Per- and polyfluoroalkyl substances (PFAS) are a group of chemicals that have been manufactured and used in the United States since the 1940s. PFAS are commonly found in both household and industrial products such as non-stick coatings, stain and water repellent fabrics, and cleaning chemicals. Ground water contamination with PFAS has been associated with fire-fighting foams, manufacturing sites, landfills, and other industrial operations. Because of their chemical structure, PFAS are highly persistent in both the environment and human body. Studies have indicated that some PFAS compounds may be associated with adverse health effects, including:
Increased emphasis on green building design has resulted in a greater demand for more energy efficient building materials such as spray polyurethane foam (SPF) insulations. Despite their excellent air sealing capability and insulating properties, the U.S. Environmental Protection Agency has recognized that exposure to the isocyanates and other vapors, aerosols, and dusts created during and after installation, may cause respiratory sensitization, asthma, and odors.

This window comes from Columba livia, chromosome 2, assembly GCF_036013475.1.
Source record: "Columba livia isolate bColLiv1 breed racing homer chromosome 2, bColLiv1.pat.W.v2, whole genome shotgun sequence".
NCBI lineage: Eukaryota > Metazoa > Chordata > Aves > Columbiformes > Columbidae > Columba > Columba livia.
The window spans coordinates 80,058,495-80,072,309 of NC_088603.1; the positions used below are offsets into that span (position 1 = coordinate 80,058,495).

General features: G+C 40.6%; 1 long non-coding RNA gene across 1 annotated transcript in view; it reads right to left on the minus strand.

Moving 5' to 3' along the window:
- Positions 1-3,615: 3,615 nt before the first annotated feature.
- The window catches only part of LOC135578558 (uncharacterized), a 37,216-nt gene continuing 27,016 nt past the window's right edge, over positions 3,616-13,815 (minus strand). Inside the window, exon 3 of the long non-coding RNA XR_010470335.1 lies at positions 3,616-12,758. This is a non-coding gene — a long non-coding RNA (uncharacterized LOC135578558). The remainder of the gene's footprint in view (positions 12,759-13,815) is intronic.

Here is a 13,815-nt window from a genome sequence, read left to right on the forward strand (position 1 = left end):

Legionella is a type of Gram-negative bacteria that occurs naturally in freshwater environments. Although it is present in nature, Legionella becomes a substantial health concern when allowed to multiply in a building’s water systems. According to the U.S. Center for Disease Control (CDC), from 2000 through 2015, there were 49,930 confirmed Legionnaires’ cases in the United States. Legionnaires’ disease is a severe type of pneumonia that can rapidly become fatal. It is caused by breathing in aerosolized water droplets containing Legionella, with the majority of recognized Legionnaires’ disease cases occurring in hotels, resorts, cruise ships, and the healthcare setting.